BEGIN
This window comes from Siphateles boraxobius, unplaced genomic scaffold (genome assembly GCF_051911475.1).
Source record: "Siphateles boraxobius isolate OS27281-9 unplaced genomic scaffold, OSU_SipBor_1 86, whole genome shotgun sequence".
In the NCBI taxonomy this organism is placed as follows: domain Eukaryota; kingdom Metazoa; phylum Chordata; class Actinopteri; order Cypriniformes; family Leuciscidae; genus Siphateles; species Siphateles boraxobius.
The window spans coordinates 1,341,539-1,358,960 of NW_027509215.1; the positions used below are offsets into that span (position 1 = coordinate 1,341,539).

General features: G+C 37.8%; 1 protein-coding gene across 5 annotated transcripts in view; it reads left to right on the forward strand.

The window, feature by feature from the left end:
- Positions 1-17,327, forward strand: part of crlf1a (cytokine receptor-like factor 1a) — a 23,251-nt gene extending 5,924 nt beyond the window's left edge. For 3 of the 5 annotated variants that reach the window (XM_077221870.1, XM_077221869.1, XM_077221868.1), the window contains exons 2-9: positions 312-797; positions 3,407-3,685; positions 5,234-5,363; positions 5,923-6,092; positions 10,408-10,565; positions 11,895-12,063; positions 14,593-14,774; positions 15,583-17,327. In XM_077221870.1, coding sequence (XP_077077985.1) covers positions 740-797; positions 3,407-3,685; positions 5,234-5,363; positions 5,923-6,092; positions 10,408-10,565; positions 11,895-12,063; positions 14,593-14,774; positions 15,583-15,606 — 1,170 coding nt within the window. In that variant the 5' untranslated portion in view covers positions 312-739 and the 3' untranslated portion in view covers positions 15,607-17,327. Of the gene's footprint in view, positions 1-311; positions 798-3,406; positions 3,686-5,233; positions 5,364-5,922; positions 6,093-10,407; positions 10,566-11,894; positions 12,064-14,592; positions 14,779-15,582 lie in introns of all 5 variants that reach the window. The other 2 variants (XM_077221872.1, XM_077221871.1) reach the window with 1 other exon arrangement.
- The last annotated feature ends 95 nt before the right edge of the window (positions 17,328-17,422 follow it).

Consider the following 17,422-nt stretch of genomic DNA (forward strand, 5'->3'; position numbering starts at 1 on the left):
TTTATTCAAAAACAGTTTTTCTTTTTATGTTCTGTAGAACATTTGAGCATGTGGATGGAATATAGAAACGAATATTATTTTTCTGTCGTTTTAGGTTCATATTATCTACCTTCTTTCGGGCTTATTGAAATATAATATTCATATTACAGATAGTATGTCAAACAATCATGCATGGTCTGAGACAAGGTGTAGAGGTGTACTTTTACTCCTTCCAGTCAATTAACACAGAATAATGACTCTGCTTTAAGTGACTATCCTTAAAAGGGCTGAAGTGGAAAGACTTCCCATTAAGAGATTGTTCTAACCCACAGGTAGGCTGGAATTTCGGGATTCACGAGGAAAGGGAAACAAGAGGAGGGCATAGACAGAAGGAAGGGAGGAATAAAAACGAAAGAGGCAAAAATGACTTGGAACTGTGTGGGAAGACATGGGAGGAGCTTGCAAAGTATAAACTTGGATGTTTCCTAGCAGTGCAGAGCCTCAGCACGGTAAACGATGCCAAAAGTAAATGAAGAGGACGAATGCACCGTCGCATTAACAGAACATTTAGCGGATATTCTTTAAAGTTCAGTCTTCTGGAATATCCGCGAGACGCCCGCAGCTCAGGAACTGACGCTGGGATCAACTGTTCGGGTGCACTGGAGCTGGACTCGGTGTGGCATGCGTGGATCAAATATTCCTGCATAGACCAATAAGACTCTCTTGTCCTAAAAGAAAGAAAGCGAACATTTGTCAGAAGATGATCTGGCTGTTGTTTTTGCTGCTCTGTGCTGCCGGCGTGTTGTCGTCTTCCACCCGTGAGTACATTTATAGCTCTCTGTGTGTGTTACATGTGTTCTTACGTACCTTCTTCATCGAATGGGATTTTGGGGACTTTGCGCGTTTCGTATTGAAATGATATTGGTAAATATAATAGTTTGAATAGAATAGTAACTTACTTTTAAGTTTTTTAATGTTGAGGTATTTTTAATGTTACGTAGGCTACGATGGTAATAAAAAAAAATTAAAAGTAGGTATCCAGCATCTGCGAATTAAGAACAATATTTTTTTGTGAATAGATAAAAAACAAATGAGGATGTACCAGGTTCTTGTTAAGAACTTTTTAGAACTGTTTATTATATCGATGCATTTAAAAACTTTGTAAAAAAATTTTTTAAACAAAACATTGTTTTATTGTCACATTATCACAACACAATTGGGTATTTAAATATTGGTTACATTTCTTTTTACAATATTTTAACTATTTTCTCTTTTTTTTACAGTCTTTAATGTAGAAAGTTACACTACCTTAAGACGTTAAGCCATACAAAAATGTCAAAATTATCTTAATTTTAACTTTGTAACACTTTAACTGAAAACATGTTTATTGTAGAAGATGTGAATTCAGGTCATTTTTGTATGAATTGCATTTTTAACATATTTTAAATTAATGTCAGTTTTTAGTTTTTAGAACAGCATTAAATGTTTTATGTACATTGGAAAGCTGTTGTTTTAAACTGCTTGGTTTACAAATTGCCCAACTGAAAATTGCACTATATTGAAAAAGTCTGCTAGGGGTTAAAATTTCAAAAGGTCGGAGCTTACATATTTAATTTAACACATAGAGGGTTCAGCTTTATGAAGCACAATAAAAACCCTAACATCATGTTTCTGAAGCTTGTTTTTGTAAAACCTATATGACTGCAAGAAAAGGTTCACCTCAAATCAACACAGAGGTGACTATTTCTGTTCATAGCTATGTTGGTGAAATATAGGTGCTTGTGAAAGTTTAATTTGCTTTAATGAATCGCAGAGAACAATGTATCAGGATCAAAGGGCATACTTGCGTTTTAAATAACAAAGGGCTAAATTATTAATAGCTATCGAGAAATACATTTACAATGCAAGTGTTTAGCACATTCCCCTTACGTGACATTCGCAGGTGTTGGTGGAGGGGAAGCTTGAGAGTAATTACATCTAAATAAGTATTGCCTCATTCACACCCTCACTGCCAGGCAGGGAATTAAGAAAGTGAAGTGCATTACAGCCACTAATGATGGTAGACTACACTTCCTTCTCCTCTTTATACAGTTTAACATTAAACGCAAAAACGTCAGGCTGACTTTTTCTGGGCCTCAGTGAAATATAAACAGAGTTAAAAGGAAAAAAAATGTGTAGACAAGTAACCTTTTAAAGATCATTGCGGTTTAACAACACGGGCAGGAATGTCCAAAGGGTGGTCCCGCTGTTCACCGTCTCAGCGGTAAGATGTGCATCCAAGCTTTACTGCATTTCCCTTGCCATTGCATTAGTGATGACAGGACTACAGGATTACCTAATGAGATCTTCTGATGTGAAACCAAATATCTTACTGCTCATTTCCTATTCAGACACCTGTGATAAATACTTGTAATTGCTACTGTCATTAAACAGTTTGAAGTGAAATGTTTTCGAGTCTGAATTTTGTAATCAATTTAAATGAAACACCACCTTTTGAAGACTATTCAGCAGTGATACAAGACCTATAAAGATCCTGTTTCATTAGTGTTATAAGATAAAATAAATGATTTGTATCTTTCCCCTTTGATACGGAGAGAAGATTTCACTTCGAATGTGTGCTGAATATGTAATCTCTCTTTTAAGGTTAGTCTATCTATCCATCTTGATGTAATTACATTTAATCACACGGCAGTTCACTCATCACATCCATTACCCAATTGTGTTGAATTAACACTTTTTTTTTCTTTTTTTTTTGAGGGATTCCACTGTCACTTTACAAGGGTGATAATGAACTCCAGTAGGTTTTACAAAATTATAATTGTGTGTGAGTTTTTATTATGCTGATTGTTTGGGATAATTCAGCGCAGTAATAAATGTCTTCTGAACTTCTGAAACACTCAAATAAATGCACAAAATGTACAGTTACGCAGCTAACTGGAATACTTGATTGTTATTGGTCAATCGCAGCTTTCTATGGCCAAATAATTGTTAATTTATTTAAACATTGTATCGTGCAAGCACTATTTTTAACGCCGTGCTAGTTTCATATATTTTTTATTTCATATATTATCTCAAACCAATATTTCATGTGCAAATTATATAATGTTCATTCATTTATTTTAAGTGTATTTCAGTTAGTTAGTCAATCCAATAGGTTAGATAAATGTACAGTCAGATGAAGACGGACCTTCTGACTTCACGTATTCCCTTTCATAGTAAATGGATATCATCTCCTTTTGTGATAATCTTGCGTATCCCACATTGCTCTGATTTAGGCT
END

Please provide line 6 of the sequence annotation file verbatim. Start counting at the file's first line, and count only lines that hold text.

The window, feature by feature from the left end: